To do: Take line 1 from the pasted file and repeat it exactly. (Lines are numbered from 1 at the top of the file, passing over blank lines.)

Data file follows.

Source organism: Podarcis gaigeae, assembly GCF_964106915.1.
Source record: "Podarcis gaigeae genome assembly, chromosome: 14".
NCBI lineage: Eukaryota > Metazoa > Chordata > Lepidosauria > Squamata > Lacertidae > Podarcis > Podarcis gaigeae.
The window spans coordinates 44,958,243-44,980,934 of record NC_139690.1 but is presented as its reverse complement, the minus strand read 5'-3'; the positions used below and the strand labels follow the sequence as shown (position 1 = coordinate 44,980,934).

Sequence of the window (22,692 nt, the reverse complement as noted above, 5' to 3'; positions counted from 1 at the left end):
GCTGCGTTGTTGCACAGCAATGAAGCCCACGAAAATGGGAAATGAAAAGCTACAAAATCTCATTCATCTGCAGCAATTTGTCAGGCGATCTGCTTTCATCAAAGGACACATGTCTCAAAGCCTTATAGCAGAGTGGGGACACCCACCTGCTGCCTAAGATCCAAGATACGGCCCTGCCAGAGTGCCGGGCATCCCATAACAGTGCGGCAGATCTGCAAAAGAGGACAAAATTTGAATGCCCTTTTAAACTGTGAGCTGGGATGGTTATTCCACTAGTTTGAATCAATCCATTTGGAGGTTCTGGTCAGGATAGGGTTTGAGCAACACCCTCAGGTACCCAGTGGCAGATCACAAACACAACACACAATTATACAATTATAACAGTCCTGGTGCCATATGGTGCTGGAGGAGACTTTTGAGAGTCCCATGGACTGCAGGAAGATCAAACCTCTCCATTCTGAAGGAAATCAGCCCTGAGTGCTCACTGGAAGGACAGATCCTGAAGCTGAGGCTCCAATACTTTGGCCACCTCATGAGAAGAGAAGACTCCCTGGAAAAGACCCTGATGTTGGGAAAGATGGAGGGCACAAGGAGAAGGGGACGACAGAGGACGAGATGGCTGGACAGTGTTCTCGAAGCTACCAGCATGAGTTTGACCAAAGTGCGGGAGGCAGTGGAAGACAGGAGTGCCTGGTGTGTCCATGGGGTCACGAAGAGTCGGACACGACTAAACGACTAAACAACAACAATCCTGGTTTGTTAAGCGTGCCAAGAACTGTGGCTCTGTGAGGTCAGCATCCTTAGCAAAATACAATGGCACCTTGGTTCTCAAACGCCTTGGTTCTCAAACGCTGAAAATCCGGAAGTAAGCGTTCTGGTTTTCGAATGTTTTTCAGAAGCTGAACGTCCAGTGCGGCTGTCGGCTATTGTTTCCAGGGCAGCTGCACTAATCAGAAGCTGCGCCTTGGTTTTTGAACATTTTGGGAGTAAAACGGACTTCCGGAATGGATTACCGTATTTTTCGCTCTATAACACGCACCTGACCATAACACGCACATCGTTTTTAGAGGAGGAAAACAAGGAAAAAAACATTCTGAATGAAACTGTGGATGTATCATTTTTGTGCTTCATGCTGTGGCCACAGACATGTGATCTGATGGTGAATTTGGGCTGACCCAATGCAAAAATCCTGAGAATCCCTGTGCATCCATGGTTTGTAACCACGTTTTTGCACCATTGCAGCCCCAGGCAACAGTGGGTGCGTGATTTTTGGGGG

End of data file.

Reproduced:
Source organism: Podarcis gaigeae, assembly GCF_964106915.1.